• Kristine Kurey

      I've received an email from NetworkSolutions@info1.networksolutions.com with the Subject line: Action Required: Important Account Information. Wants me to review your WHOIS information. Is this another phishing message?

    • Michael

      Why don't you provide SPF records like the banks do?
      At least we then can then filter out the phishing messages.

    • Darla

      @Juanse – I received that one too:

      from info@enom.com links go to: http://www.enom.com.sys43.ru/
      Dear user,

      On Sat, 1 Nov 2008 13:55:35 +0200 we received a third party complaint of invalid domain contact information in the Whois database for this domain. Whenever we receive a complaint, we are required by ICANN regulations to initiate an investigation as to whether the contact data displaying in the Whois database is valid data or not. If we find that there is invalid or missing data, we contact both the registrant and the account holder and inform them to update the information.

      The contact information for the domain which displayed in the Whois database was indeed invalid. On Sat, 1 Nov 2008 13:55:35 +0200 we sent a notice to you at the admin/tech contact email address and the account email address informing you of invalid data in breach of the domain registration agreement and advising you to update the information or risk cancellation of the domain. The contact information was not updated within the specified period of time and we canceled the domain. The domain has subsequently been purchased by another party. You will need to contact them for any further inquiries regarding the domain.

      PLEASE VERIFY YOUR CONTACT INFORMATION – http://www.enom.com

      If you find any invalid contact information for this domain, please respond to this email with evidence of the specific contact information you have found to be invalid on the Whois record for the domain name. Examples would be a bounced email or returned postal mail. If you have a bounced email, please attach or forward with your reply or in the case of returned postal mail, scan the returned letter and attach to your email reply or please send it to:

      Attn: Domain Services 14455 N Hayden Rd Suite 219 Scottsdale, AZ 85260

      LINK TO CHANGE INFORMATION – http://www.enom.com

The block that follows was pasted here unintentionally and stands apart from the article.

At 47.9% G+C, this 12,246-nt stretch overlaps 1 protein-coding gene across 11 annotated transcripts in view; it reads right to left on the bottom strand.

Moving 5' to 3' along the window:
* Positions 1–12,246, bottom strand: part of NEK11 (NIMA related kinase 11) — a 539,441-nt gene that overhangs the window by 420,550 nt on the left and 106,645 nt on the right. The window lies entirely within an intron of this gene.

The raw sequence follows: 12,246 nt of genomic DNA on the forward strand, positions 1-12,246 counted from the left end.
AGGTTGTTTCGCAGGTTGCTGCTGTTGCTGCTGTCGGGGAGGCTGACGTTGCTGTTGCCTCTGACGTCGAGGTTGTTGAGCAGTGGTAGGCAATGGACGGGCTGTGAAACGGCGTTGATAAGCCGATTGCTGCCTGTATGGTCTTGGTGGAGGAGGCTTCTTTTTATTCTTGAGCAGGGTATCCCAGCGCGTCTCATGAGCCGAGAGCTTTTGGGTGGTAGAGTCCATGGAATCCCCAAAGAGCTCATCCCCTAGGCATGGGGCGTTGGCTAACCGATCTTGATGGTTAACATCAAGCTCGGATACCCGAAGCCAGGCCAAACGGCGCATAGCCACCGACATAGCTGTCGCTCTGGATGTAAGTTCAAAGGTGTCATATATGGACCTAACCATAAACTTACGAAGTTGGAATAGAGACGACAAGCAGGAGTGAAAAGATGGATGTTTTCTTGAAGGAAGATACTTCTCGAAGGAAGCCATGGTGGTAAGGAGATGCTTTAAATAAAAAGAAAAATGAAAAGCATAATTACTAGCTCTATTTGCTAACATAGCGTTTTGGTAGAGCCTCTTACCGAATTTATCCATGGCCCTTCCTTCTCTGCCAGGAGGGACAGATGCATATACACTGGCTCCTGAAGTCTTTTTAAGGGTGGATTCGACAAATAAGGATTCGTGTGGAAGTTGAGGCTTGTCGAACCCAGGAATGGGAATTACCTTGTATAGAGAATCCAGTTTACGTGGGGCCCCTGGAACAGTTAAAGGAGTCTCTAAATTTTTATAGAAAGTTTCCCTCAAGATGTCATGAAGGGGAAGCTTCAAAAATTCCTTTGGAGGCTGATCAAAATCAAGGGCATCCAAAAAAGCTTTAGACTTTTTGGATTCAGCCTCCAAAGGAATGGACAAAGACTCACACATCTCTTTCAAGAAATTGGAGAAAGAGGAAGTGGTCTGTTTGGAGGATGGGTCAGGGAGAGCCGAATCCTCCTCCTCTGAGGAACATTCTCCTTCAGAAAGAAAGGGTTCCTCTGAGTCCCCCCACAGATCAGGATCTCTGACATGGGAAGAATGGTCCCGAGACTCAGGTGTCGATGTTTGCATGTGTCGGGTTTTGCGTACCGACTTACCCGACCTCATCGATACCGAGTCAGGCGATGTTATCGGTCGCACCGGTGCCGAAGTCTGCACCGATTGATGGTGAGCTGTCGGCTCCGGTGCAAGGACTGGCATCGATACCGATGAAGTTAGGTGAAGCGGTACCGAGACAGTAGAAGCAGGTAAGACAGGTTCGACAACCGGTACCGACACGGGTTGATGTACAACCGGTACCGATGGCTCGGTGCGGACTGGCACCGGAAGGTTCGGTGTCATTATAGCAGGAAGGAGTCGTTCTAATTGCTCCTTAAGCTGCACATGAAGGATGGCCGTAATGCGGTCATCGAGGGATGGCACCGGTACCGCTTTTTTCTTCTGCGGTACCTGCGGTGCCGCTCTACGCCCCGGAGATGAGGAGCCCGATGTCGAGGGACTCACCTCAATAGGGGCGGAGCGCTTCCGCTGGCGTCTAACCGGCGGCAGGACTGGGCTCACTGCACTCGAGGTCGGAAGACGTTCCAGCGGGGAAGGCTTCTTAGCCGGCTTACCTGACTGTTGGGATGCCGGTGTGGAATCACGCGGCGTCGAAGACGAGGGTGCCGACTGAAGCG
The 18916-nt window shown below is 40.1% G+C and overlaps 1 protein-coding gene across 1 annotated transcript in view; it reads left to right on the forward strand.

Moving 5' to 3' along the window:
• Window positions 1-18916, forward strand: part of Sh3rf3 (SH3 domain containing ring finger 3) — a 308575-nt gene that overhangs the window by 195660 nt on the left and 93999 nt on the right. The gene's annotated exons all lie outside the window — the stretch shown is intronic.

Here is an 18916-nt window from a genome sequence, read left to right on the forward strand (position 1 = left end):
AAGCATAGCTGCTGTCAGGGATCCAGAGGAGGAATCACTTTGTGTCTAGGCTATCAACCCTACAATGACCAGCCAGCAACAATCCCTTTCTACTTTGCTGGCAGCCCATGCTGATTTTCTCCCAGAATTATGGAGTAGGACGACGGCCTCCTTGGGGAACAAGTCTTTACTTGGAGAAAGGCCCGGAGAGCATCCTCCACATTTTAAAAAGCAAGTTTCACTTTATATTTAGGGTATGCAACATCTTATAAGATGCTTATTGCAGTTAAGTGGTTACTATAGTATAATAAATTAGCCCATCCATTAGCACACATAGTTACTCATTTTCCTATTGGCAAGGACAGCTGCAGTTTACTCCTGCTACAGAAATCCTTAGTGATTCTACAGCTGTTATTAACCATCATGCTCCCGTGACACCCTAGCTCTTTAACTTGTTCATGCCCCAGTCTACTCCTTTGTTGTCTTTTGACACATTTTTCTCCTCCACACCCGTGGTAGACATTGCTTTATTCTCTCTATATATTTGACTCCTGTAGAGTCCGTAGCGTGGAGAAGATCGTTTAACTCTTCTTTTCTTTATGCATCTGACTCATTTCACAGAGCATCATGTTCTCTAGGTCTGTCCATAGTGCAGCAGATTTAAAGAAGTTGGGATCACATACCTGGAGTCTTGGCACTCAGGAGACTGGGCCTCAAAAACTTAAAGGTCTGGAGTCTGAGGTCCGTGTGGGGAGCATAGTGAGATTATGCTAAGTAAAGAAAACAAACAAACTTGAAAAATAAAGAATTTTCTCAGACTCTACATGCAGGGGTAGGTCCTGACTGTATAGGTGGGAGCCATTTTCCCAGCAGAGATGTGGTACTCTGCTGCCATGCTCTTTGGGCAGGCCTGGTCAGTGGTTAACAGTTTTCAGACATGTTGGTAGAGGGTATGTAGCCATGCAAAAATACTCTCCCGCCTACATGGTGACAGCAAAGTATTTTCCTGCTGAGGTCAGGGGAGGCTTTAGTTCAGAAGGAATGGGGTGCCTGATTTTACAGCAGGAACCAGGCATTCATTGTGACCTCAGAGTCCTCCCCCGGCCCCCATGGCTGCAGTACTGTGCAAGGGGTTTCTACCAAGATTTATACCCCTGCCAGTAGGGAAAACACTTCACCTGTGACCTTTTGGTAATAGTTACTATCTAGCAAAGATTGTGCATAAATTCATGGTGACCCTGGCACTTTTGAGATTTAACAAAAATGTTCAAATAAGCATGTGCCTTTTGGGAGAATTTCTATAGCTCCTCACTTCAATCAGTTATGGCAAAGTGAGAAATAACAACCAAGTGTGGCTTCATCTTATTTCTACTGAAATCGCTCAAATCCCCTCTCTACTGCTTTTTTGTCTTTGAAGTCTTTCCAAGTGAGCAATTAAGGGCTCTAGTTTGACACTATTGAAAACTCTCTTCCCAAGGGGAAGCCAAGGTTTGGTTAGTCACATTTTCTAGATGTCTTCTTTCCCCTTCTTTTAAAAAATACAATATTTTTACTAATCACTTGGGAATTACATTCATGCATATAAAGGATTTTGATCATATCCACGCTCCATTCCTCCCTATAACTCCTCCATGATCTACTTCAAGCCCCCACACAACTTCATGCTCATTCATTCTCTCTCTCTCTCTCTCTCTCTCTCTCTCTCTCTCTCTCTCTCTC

Thank you,
      Domain Services

      [IncidentID:12397]
      http://www.enom.com.sys43.ru/

    • jane

      I also have received 2 emails like this below – is this another example? also recieved the network solutions one as well.

      Dear user,

      On Sun, 2 Nov 2008 19:39:49 +0300 we received a third party complaint of invalid domain contact information in the Whois database for this domain. Whenever we receive a complaint, we are required by ICANN regulations to initiate an investigation as to whether the contact data displaying in the Whois database is valid data or not. If we find that there is invalid or missing data, we contact both the registrant and the account holder and inform them to update the information.

      The contact information for the domain which displayed in the Whois database was indeed invalid. On Sun, 2 Nov 2008 19:39:49 +0300 we sent a notice to you at the admin/tech contact email address and the account email address informing you of invalid data in breach of the domain registration agreement and advising you to update the information or risk cancellation of the domain. The contact information was not updated within the specified period of time and we canceled the domain. The domain has subsequently been purchased by another party. You will need to contact them for any further inquiries regarding the domain.

      PLEASE VERIFY YOUR CONTACT INFORMATION – http://www.enom.com

      If you find any invalid contact information for this domain, please respond to this email with evidence of the specific contact information you have found to be invalid on the Whois record for the domain name. Examples would be a bounced email or returned postal mail. If you have a bounced email, please attach or forward with your reply or in the case of returned postal mail, scan the returned letter and attach to your email reply or please send it to:

      Attn: Domain Services 14455 N Hayden Rd Suite 219 Scottsdale, AZ 85260

      LINK TO CHANGE INFORMATION – http://www.enom.com

      Thank you,
      Domain Services

    • Pingback: Two Domain Registrar Scam Emails | Dave Zan's Domain Name Blog

    • http://davezan.com David

      It's indeed another phishing email, Jane. Domain registrar eNom posted about it on their enom.com site.

    • R. Treasure

      Anyone can tell me what LDAP mean – when i type in my website i get that information. What should i do?

    • Pingback: Domain Registrar Phishing Scam Update | Dave Zan's Domain Name Blog

    • http://www.conexionesempresariales.com alejandro rodriguez

      como y donde cambio las claves y usuarios de mi dominio

    • http://www.lipoaspiracao.org Lipo

      I finally got an email from a credit card company warning about security breach that wasn't phishing. After calling the number on my statement, it turned out there had been an attempted security breach. I have always routinely discarded every email as phish thinking that they were all bogus, but something about this one seemed real. I'm glad I called and now I am going to check on the ones that come from companies that I actually do business with, just to be on the safe side.

    • emptydreamer

      i think that phishing is dumb.
      go to my site if you have piczo!
      http://www.emptydreamer.piczo.com
      it has codes

    • http://www.hsbcusa.com/security/recognize_fraud.html OnlineSafetyTeam

      Funky domain names always give fraudulent emails away. When you hover over a link you can usually see in the bottom left hand corner of your browser where it's going to take you. A good way to double check.

    • http://www.hsbcusa.com/security/recognize_fraud.html OnlineSafetyTeam

      Funky domain names always give fraudulent emails away. When you hover over a link you can usually see in the bottom left hand corner of your browser where it's going to take you. A good way to double check.